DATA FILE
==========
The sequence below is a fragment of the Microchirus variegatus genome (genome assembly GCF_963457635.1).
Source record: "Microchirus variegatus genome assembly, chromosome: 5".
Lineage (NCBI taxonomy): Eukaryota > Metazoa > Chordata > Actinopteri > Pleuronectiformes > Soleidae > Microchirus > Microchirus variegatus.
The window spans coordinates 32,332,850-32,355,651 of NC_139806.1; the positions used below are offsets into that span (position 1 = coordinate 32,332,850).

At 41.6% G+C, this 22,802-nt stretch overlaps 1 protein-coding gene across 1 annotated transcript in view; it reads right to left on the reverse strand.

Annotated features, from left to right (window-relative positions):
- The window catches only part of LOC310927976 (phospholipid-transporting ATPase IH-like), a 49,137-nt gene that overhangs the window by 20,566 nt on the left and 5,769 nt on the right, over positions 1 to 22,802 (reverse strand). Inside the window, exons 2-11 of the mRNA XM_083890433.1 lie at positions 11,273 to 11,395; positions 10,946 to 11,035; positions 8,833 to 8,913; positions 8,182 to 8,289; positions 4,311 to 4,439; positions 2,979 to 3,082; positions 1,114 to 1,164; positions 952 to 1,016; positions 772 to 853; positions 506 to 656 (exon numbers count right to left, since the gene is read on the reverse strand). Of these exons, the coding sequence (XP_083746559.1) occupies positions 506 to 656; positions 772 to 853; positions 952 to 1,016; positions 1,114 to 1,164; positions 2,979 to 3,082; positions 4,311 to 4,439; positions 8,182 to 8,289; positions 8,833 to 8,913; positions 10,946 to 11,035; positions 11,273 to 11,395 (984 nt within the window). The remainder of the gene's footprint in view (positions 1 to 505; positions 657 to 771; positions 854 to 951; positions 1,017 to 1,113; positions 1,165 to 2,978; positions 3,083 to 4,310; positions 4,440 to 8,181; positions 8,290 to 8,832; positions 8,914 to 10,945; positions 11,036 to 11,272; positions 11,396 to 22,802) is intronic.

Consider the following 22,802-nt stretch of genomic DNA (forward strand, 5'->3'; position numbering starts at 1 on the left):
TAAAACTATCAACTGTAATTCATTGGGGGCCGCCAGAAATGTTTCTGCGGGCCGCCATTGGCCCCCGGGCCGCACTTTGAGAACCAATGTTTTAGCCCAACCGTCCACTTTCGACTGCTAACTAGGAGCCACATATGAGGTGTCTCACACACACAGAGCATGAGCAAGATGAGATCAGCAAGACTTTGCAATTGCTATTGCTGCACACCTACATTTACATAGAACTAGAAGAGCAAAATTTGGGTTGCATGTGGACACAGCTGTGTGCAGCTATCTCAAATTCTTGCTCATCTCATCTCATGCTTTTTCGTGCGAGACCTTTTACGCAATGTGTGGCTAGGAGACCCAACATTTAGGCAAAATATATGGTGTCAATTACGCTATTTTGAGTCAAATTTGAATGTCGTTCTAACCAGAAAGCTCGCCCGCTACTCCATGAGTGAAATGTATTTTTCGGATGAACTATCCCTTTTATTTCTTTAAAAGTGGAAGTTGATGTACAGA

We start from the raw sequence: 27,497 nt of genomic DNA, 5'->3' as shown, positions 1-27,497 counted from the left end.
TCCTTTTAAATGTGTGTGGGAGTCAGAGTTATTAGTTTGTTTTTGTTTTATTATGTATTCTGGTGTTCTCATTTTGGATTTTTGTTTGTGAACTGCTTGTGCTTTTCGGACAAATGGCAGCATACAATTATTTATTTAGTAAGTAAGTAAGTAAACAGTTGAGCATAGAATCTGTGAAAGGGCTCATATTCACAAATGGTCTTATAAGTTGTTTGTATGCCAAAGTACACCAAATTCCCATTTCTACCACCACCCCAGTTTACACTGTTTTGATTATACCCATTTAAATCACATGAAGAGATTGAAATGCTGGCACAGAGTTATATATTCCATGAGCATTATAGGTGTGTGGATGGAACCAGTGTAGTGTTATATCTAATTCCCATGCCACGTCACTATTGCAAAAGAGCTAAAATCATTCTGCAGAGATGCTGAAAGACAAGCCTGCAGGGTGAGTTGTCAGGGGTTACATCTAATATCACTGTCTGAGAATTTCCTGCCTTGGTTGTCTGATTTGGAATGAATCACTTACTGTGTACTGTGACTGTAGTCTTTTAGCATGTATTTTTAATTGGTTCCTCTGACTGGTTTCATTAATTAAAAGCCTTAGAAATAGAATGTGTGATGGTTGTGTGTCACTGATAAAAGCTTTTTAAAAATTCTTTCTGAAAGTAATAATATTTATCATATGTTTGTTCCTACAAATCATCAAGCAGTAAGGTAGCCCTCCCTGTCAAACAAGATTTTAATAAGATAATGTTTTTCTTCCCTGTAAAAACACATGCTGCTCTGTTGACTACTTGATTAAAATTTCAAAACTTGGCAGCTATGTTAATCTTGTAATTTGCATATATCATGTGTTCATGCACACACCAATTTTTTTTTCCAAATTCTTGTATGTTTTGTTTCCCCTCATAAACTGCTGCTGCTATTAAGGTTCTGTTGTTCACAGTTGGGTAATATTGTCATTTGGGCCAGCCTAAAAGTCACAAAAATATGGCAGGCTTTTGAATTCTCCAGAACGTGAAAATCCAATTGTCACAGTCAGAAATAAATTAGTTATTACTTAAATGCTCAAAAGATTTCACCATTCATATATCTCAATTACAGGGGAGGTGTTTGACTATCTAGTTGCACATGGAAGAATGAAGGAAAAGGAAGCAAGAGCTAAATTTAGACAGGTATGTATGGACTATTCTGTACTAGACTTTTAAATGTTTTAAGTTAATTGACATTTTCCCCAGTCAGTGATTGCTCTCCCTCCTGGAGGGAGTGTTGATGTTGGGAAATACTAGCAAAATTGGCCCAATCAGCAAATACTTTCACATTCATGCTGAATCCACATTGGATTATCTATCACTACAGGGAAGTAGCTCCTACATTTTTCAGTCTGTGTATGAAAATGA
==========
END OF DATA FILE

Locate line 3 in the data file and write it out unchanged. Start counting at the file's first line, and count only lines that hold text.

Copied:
Lineage (NCBI taxonomy): Eukaryota > Metazoa > Chordata > Actinopteri > Pleuronectiformes > Soleidae > Microchirus > Microchirus variegatus.